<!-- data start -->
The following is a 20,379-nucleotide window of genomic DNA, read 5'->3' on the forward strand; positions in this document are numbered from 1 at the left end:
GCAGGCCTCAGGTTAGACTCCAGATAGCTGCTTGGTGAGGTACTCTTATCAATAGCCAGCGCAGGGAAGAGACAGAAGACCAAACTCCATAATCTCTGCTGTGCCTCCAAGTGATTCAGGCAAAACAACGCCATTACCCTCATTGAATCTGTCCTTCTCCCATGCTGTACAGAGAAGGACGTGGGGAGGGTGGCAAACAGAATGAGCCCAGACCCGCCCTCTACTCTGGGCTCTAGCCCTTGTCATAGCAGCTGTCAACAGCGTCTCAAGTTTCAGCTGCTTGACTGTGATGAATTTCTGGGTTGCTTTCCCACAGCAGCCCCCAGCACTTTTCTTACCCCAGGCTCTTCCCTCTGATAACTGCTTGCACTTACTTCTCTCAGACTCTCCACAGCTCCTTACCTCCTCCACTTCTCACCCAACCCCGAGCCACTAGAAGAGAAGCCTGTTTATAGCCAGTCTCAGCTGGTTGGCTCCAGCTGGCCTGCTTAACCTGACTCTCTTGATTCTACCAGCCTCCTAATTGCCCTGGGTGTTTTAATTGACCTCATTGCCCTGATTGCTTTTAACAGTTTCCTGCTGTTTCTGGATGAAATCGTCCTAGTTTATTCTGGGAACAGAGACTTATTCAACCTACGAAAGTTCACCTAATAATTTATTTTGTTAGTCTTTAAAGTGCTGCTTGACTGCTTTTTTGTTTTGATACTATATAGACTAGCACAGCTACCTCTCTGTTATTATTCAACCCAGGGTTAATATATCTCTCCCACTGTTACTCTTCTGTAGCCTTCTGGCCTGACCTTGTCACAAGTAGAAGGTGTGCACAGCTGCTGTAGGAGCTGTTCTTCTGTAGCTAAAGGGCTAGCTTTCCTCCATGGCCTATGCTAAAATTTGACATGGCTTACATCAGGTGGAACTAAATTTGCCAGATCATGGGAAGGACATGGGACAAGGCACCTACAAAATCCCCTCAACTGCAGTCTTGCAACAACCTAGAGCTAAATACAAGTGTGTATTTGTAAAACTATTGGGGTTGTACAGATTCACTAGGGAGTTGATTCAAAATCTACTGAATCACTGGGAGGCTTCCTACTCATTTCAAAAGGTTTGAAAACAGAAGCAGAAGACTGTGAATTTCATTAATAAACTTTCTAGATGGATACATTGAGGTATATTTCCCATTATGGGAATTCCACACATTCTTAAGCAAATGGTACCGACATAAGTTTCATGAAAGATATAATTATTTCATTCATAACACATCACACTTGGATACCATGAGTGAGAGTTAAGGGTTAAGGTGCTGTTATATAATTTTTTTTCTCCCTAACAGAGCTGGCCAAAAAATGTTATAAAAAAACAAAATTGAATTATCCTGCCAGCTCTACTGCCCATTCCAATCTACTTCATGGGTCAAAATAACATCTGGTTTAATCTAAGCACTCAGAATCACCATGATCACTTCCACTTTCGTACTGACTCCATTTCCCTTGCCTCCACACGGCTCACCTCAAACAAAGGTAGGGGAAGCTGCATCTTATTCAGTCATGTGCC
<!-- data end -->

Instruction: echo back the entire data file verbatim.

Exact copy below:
The following is a 20,379-nucleotide window of genomic DNA, read 5'->3' on the forward strand; positions in this document are numbered from 1 at the left end:
GCAGGCCTCAGGTTAGACTCCAGATAGCTGCTTGGTGAGGTACTCTTATCAATAGCCAGCGCAGGGAAGAGACAGAAGACCAAACTCCATAATCTCTGCTGTGCCTCCAAGTGATTCAGGCAAAACAACGCCATTACCCTCATTGAATCTGTCCTTCTCCCATGCTGTACAGAGAAGGACGTGGGGAGGGTGGCAAACAGAATGAGCCCAGACCCGCCCTCTACTCTGGGCTCTAGCCCTTGTCATAGCAGCTGTCAACAGCGTCTCAAGTTTCAGCTGCTTGACTGTGATGAATTTCTGGGTTGCTTTCCCACAGCAGCCCCCAGCACTTTTCTTACCCCAGGCTCTTCCCTCTGATAACTGCTTGCACTTACTTCTCTCAGACTCTCCACAGCTCCTTACCTCCTCCACTTCTCACCCAACCCCGAGCCACTAGAAGAGAAGCCTGTTTATAGCCAGTCTCAGCTGGTTGGCTCCAGCTGGCCTGCTTAACCTGACTCTCTTGATTCTACCAGCCTCCTAATTGCCCTGGGTGTTTTAATTGACCTCATTGCCCTGATTGCTTTTAACAGTTTCCTGCTGTTTCTGGATGAAATCGTCCTAGTTTATTCTGGGAACAGAGACTTATTCAACCTACGAAAGTTCACCTAATAATTTATTTTGTTAGTCTTTAAAGTGCTGCTTGACTGCTTTTTTGTTTTGATACTATATAGACTAGCACAGCTACCTCTCTGTTATTATTCAACCCAGGGTTAATATATCTCTCCCACTGTTACTCTTCTGTAGCCTTCTGGCCTGACCTTGTCACAAGTAGAAGGTGTGCACAGCTGCTGTAGGAGCTGTTCTTCTGTAGCTAAAGGGCTAGCTTTCCTCCATGGCCTATGCTAAAATTTGACATGGCTTACATCAGGTGGAACTAAATTTGCCAGATCATGGGAAGGACATGGGACAAGGCACCTACAAAATCCCCTCAACTGCAGTCTTGCAACAACCTAGAGCTAAATACAAGTGTGTATTTGTAAAACTATTGGGGTTGTACAGATTCACTAGGGAGTTGATTCAAAATCTACTGAATCACTGGGAGGCTTCCTACTCATTTCAAAAGGTTTGAAAACAGAAGCAGAAGACTGTGAATTTCATTAATAAACTTTCTAGATGGATACATTGAGGTATATTTCCCATTATGGGAATTCCACACATTCTTAAGCAAATGGTACCGACATAAGTTTCATGAAAGATATAATTATTTCATTCATAACACATCACACTTGGATACCATGAGTGAGAGTTAAGGGTTAAGGTGCTGTTATATAATTTTTTTTCTCCCTAACAGAGCTGGCCAAAAAATGTTATAAAAAAACAAAATTGAATTATCCTGCCAGCTCTACTGCCCATTCCAATCTACTTCATGGGTCAAAATAACATCTGGTTTAATCTAAGCACTCAGAATCACCATGATCACTTCCACTTTCGTACTGACTCCATTTCCCTTGCCTCCACACGGCTCACCTCAAACAAAGGTAGGGGAAGCTGCATCTTATTCAGTCATGTGCC